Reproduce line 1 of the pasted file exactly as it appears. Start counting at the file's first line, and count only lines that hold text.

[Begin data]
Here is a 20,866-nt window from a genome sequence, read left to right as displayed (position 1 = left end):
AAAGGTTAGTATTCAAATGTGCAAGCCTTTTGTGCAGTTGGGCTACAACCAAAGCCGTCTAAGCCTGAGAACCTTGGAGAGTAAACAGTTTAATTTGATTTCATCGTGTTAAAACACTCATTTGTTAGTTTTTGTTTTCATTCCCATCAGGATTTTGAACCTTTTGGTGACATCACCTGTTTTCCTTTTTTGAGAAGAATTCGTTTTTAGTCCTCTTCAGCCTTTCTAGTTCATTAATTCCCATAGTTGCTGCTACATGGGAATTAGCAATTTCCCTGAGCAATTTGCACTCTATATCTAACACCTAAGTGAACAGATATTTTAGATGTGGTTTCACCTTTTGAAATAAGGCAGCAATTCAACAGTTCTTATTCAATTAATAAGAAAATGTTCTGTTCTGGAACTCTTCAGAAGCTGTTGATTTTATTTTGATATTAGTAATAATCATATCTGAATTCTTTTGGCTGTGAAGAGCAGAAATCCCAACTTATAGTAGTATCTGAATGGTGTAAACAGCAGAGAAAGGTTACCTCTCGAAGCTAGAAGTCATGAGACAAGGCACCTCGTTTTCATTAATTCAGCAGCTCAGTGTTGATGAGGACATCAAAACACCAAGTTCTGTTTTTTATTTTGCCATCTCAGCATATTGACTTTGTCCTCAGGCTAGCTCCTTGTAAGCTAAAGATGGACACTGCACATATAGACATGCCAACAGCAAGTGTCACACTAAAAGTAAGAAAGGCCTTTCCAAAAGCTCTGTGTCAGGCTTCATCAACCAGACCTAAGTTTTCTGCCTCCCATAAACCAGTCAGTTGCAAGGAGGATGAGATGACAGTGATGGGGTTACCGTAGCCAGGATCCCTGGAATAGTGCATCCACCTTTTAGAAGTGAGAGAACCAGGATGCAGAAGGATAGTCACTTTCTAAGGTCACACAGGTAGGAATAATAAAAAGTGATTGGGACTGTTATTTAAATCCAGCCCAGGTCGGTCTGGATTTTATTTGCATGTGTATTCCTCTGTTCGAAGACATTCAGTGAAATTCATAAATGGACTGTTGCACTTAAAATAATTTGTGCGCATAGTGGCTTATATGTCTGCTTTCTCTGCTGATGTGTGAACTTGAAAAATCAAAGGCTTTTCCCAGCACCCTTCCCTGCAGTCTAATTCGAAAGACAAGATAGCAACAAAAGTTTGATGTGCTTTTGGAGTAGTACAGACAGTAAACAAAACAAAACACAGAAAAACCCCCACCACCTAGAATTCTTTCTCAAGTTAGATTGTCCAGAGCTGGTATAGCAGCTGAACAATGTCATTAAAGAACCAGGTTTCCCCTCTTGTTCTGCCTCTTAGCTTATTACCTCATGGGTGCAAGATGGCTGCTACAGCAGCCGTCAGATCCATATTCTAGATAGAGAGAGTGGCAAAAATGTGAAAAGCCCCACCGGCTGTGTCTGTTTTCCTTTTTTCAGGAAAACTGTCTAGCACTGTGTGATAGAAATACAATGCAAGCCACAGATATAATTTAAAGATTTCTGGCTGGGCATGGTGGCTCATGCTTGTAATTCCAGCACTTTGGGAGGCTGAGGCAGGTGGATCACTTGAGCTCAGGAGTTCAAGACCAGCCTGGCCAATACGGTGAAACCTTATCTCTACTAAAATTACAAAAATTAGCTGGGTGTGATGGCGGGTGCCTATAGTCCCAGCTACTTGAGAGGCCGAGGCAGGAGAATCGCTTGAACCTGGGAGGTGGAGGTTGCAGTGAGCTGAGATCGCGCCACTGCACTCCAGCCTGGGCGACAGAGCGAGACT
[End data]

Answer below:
Here is a 20,866-nt window from a genome sequence, read left to right as displayed (position 1 = left end):